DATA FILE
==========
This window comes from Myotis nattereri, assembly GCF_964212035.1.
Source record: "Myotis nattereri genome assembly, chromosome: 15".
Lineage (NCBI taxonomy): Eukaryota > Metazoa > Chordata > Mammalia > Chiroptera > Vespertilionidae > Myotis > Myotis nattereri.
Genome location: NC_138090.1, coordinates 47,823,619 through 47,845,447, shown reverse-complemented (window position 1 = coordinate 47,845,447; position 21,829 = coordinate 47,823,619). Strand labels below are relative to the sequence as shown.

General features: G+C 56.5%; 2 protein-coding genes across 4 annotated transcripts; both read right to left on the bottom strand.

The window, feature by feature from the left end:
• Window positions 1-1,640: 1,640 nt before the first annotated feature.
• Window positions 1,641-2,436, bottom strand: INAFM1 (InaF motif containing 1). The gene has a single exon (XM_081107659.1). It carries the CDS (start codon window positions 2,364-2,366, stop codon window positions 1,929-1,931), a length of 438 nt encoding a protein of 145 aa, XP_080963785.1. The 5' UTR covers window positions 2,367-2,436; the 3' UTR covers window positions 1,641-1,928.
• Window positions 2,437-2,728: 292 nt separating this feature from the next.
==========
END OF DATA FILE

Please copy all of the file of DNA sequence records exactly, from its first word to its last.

This window comes from Myotis nattereri, assembly GCF_964212035.1.
Source record: "Myotis nattereri genome assembly, chromosome: 15".
Lineage (NCBI taxonomy): Eukaryota > Metazoa > Chordata > Mammalia > Chiroptera > Vespertilionidae > Myotis > Myotis nattereri.
Genome location: NC_138090.1, coordinates 47,823,619 through 47,845,447, shown reverse-complemented (window position 1 = coordinate 47,845,447; position 21,829 = coordinate 47,823,619). Strand labels below are relative to the sequence as shown.

General features: G+C 56.5%; 2 protein-coding genes across 4 annotated transcripts; both read right to left on the bottom strand.

The window, feature by feature from the left end:
• Window positions 1-1,640: 1,640 nt before the first annotated feature.
• Window positions 1,641-2,436, bottom strand: INAFM1 (InaF motif containing 1). The gene has a single exon (XM_081107659.1). It carries the CDS (start codon window positions 2,364-2,366, stop codon window positions 1,929-1,931), a length of 438 nt encoding a protein of 145 aa, XP_080963785.1. The 5' UTR covers window positions 2,367-2,436; the 3' UTR covers window positions 1,641-1,928.
• Window positions 2,437-2,728: 292 nt separating this feature from the next.